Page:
Tag Archives: Thanksgiving

The Irish Secret to Mashed Potatoes


Mashed potatoes

Mashed potatoes

Mashed potatoes are surprisingly difficult to get right.   I learned the secret to making perfect mashed potatoes in Ireland, and the Irish certainly know their way around spuds.  I am going to share it with you here.

Great mash begins with using the right kind of potatoes.  There are two kinds — floury and waxy — and they are not interchangeable.   The waxy potatoes are small, new potatoes that are perfect for recipes where the potato needs to hold its shape such as potato salad.  They are also good boiled or pan roasted.  For mashed potatoes, choose a starchy potato — in America that would be a russet (sometimes labeled baking potatoes in the supermarket) or a Yukon Gold.    Three large potatoes will make enough mashed potatoes for four people.  You will also need half a cup of whole milk or cream, two tablespoons of butter and salt and pepper.

Select potatoes that are unblemished and hard as rocks.  I prefer to buy them loose rather than in plastic bags because it’s easier to inspect them for blemishes or green spots.

Peel the potatoes and cut them into uniform quarters.  It’s important that the potato pieces are all the same size so they cook at the same time.

Wash the potato quarters and place them into a pot that is large enough for all the potato pieces to fit in a single layer.  Add enough cold water to cover the potatoes by half an inch.   Add a pinch of salt.  Put the pot on the stove at a high heat to bring to a boil.  When the water comes to a boil, turn the heat down and let the potatoes simmer uncovered for about 20 minutes until the potato pieces are soft in the center when tested with a fork.

Drain the potatoes.  This is the secret to fluffy, floury mashed potatoes.   Place the drained potatoes back into the pot, cover with a clean, cotton dish (tea) towel, cover the pot and place it back on a very low heat for about five minutes to dry out the potatoes.

While the potatoes are drying, heat cream or whole milk and butter in a saucepan.  Warm the cream/butter mixture until the butter melts, but don’t let it come to a boil.

Turn off the heat under the potatoes.  Gradually add the heated cream and butter mixture — you may not need it all.   Mash the potatoes by hand with a potato masher — do not use a hand mixer or stick blender — or worst of all, a stand mixer.  All of them will turn the starch in the potatoes to glue.  When the potatoes are mashed, taste them and season them.   Since the potatoes were cooked in salt, you may only need to add pepper.  If serving the mashed potatoes family-style in a large bowl, make a well in the center of the potatoes and add two tablespoons of butter.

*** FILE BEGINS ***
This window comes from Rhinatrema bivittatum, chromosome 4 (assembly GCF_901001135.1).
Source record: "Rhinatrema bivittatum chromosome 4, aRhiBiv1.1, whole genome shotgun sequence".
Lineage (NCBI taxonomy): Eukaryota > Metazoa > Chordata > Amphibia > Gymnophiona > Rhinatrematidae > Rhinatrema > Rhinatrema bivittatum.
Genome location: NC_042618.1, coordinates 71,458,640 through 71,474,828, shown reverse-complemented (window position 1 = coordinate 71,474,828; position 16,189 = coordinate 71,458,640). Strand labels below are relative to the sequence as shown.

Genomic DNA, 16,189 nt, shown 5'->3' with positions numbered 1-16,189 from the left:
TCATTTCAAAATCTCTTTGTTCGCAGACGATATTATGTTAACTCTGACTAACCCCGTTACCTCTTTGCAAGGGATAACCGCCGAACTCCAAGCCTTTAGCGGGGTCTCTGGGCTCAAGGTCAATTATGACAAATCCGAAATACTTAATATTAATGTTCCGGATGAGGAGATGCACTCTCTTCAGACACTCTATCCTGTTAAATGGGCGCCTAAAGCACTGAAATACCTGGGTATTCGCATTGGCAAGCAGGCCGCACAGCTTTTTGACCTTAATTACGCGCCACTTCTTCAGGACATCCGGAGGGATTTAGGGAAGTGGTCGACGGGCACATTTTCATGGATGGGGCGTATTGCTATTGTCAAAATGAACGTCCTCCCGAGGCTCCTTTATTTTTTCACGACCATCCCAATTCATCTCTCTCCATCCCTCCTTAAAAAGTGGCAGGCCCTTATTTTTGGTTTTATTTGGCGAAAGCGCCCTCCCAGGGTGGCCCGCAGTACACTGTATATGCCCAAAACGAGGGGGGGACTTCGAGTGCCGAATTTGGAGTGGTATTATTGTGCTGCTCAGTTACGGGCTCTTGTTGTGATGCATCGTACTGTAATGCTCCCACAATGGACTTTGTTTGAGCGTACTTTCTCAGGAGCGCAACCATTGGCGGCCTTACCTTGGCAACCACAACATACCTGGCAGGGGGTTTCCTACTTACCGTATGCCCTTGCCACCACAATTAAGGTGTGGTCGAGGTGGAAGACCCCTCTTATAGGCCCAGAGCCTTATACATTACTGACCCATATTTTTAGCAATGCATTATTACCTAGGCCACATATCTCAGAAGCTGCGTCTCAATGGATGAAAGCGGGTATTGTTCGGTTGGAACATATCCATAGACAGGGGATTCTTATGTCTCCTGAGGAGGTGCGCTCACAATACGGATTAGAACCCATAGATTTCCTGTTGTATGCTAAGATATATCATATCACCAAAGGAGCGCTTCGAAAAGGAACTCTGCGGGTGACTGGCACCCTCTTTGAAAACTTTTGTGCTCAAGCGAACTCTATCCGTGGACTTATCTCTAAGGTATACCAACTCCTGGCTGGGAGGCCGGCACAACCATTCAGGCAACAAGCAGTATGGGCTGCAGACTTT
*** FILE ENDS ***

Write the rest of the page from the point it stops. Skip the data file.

Irish Sausage Stuffing

We don’t always eat turkey on Thanksgiving or Christmas — sometimes we roast duck or have a crown roast of pork — but we always have my mother’s Irish sausage stuffing. Like most family recipes, my mother does not have a written recipe for this stuffing and has made it so often that she intuitively knows how much of each ingredient to include.   This is my attempt to capture it in writing.  You can vary the recipe to your own taste by perhaps adding some diced apple or using a different type of bread.  My mother often uses boxed croutons and the stuffing tastes just as good.

Irish style sausages are available in ethnic stores butchers or can be ordered online at:foodireland.com, shop.spencerfoods.com or winstonsmarket.net.age.

Irish Sausage Stuffing

Prep Time: 20 minutes

Cook Time: 30 minutes

Yield: 8 to 10 servings

Irish Sausage Stuffing


  • 1 loaf white country loaf cut into cubes to make 6 cups of croutons
  • 2 tbsps. butter
  • 3 celery ribs, finely chopped
  • 1 medium onion, finely chopped
  • 1 clove garlic, finely chopped
  • 1 lb. Irish sausages
  • 1 tbsp. finely chopped fresh sage
  • 1 tbsp. finely chopped fresh thyme
  • 2 cups chicken broth
  • Salt and pepper


  1. To make croutons: Preheat oven to 350 Fahrenheit. Slice bread, trim crusts, cut into ½ inch cubes. Spread bread cubes on a baking sheet, toast in preheated oven for about 10 minutes. Remove from oven and set aside.
  2. Heat butter over medium heat in a large, heavy skillet. Add onions, garlic and celery. Cook until softened, about 5 minutes.
  3. Using a kitchen shears, cut the casing on the sausages to remove the meat. Add sausage meat to the skillet, breaking it up with a wooden spoon to mix with the onions and celery. Cook for 5 minutes until sausages are no longer pink. Add the sage and thyme.
  4. Transfer the sausage, onion and celery mixture to a large bowl. Add 6 cups of the croutons. Toss well and season with salt and pepper. Add the chicken broth.
  5. Butter a shallow baking dish and spread the stuffing in it. If cooking the stuffing with a roast, add some of the juices from the roasted meat to the stuffing to give it added flavor. Bake for 30 minutes at 350 F. or until the stuffing is heated through and the top is browned and crisp.